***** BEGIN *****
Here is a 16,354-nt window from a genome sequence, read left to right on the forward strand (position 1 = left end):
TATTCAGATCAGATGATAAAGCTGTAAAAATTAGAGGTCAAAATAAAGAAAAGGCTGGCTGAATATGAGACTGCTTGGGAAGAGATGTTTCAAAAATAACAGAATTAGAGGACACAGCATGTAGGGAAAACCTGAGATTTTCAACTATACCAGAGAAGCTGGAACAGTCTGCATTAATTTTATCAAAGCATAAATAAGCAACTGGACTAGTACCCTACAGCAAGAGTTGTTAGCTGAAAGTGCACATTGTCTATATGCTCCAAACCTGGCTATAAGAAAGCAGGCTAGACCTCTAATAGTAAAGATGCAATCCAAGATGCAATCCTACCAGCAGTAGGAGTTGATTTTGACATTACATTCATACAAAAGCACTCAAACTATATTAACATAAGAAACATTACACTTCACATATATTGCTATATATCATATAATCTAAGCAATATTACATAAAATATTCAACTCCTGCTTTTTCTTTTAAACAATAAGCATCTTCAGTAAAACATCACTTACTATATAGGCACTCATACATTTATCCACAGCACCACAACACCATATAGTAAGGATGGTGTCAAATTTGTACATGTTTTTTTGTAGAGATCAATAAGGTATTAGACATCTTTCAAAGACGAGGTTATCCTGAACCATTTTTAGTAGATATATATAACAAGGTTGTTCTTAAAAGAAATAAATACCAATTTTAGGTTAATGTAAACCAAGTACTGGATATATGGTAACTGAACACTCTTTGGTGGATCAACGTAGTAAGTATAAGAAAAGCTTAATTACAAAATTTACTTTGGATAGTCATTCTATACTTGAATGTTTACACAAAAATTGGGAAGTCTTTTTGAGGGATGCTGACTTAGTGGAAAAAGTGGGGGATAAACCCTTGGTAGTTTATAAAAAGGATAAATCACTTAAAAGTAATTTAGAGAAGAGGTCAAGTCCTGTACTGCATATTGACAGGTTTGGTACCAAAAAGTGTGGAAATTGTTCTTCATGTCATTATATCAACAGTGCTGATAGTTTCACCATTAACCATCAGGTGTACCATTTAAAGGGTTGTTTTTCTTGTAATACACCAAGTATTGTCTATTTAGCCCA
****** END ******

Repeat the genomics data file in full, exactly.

Here is a 16,354-nt window from a genome sequence, read left to right on the forward strand (position 1 = left end):
TATTCAGATCAGATGATAAAGCTGTAAAAATTAGAGGTCAAAATAAAGAAAAGGCTGGCTGAATATGAGACTGCTTGGGAAGAGATGTTTCAAAAATAACAGAATTAGAGGACACAGCATGTAGGGAAAACCTGAGATTTTCAACTATACCAGAGAAGCTGGAACAGTCTGCATTAATTTTATCAAAGCATAAATAAGCAACTGGACTAGTACCCTACAGCAAGAGTTGTTAGCTGAAAGTGCACATTGTCTATATGCTCCAAACCTGGCTATAAGAAAGCAGGCTAGACCTCTAATAGTAAAGATGCAATCCAAGATGCAATCCTACCAGCAGTAGGAGTTGATTTTGACATTACATTCATACAAAAGCACTCAAACTATATTAACATAAGAAACATTACACTTCACATATATTGCTATATATCATATAATCTAAGCAATATTACATAAAATATTCAACTCCTGCTTTTTCTTTTAAACAATAAGCATCTTCAGTAAAACATCACTTACTATATAGGCACTCATACATTTATCCACAGCACCACAACACCATATAGTAAGGATGGTGTCAAATTTGTACATGTTTTTTTGTAGAGATCAATAAGGTATTAGACATCTTTCAAAGACGAGGTTATCCTGAACCATTTTTAGTAGATATATATAACAAGGTTGTTCTTAAAAGAAATAAATACCAATTTTAGGTTAATGTAAACCAAGTACTGGATATATGGTAACTGAACACTCTTTGGTGGATCAACGTAGTAAGTATAAGAAAAGCTTAATTACAAAATTTACTTTGGATAGTCATTCTATACTTGAATGTTTACACAAAAATTGGGAAGTCTTTTTGAGGGATGCTGACTTAGTGGAAAAAGTGGGGGATAAACCCTTGGTAGTTTATAAAAAGGATAAATCACTTAAAAGTAATTTAGAGAAGAGGTCAAGTCCTGTACTGCATATTGACAGGTTTGGTACCAAAAAGTGTGGAAATTGTTCTTCATGTCATTATATCAACAGTGCTGATAGTTTCACCATTAACCATCAGGTGTACCATTTAAAGGGTTGTTTTTCTTGTAATACACCAAGTATTGTCTATTTAGCCCA